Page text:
I aim to give my work an unmistakable backbone and a gentle hand. My work is characterized by clear-cut solid lines, but also pirouettes, and colors that tickle. It reaches out and invites you to play, tap, handle, press, and unfold.
I often give away my art and consider teaching a part of my practice. I value increased access, community ownership, and public art. Educators, community leaders, and parents are my role models.
Katherine Rae Diemert – Light as a Gift
Light as a Gift consists of three pieces, each part of an ongoing exploration using light as a medium. In one, petri dish samples of reflective plastics create organic-looking forms when light hits them. In another, a folded vessel captures light when it’s closed. The central piece is an acrylic box of water with a mirror underneath, reflecting the video projected onto its surface onto the nearby wall. A mechanism slowly dips into the water, creating ripples that distort the reflected image. The videos are of bodies of water I’ve visited at different times and places. In each case, light from the sun bounced off of the surface of the waves and into my phone’s lens, where it was encoded in video. In the gallery setting, a projector now sends that compressed light back onto a fabricated copy of its original source, the surface of the water. Just as the light from the environment was copied and reproduced on the gallery wall, the mood I felt when capturing the footage– one of quiet and contemplation– appears in the recreation, as well. If light is our main source of information about the visual world around us, how does our perception of the world change when light is manipulated?
Materials: water, light, mirror, plastic, paper, video footage, mechanical parts
Artist Statement: Katherine Rae Diemert is an artist based in Toronto, Canada making visual and interactive mixed media work inspired by natural forms and artificial processes. She often begins with drawing or collage, developing her work through a process of translation and iteration in between mediums. Oscillating between digital and physical media leaves trace marks on the work in imperfections, warps, and glitches. Katherine’s interest is in how the process of transformation makes room for modified meaning. She wants to create alternate ways of seeing, and thus understanding, our world.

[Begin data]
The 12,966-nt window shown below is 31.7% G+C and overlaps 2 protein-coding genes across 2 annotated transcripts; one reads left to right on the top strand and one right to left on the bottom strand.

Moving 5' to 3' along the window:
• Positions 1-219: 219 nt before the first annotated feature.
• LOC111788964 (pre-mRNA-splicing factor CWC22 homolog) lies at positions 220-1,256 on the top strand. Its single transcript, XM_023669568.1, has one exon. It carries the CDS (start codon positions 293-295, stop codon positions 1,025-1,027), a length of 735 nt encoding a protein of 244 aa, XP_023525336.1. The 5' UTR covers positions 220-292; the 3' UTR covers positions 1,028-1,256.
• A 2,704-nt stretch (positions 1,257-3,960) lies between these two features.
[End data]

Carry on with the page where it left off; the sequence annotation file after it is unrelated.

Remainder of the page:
Danny Garfield – Living My Best Life in Hudson Yards
The story of a fool in a smart city. Living My Best Life in Hudson Yards depicts true events of the artist visiting New York’s newest, most expensive, smartest neighborhood – from the QR code unlocking shower in the mall, to the mediocre view from atop the Vessel. Captured entirely on a cellphone, the film is a project of self-surveillance, a glimpse into our glorious future where no scrap of data is wasted. By reading this description you agree to the posted terms and conditions.
Materials (for installation): cellphone, counter, paper, clay
Artist Statement: Danny Garfield is a filmmaker and media artist whose practice maps the gestation, accumulation and cycling of meaning. His work examines the contexts in which a subject or space becomes blessed, cursed, broken, or redeemed. Garfield employs loops, repeated acts, and multiple cameras so that a static subject may transmute; a narrative strategy modeled after the non-linear consumption of digital media. His past films have focused on people’s communion with digital technology and the psychology sculpted from that relationship.
Mark Anthony Hernandez Motaghy – They Bring the Future of Life
Three videos consisting of smart city initiatives selling and implementing technological systems, heavily branded co-working spaces for the innovators who want fresh juice blends, and DIY community spaces that are built from the bottom-up. Seen together as a whole, through the use of photogrammetry and automated text generators, the scenes might explore how language and imageability can be leveraged as a way of placemaking. The videos have been described as something between dystopian infomercials and a love letter.
Materials: Videos produced with a mix of photogrammetry software, Markov chain text generators, Rhinoceros 3D, Unity, and Premiere Pro
Artist Statement: Mark Anthony Hernandez Motaghy operates between architecture, urbanism, art, and new media. His practice concerns itself with issues around technology, cultural production, and powers embedded in image-making. Under the ethos of “fake it ‘till we die,” Mark runs a collaborative design practice If So Then. The strategy of faking it often takes the form of method acting, using fiction to explore alternative futures in a whimsical and playful manner. He also recently co-launched the monthly event Labor Party, where he is exploring alternative models of spatial production focused on ways of working and playing together. Through this, he hopes to learn together new ideas for collective authorship, forms of interrelated stewardship, and care.
Mathilde Mouw-Rao – Trash Island Real Estate Development-bot
I imagine this machine, “Arthur,” scooping, gathering and processing garbage while floating in the Pacific Trash Vortex, a swirling mass of waste that has floated into the ocean and now has the same area as the state of Texas. The machine’s prospective aim is to build a foundation for a neighborhood of luxury townhouses on top of the floating garbage island. To sign up to reserve your place in the neighborhood visit: cutt.ly/sfpc-tired
Materials: Cardboard, plastic, bamboo skewers, rubber hair bands, bolts, nuts & washers, DC motor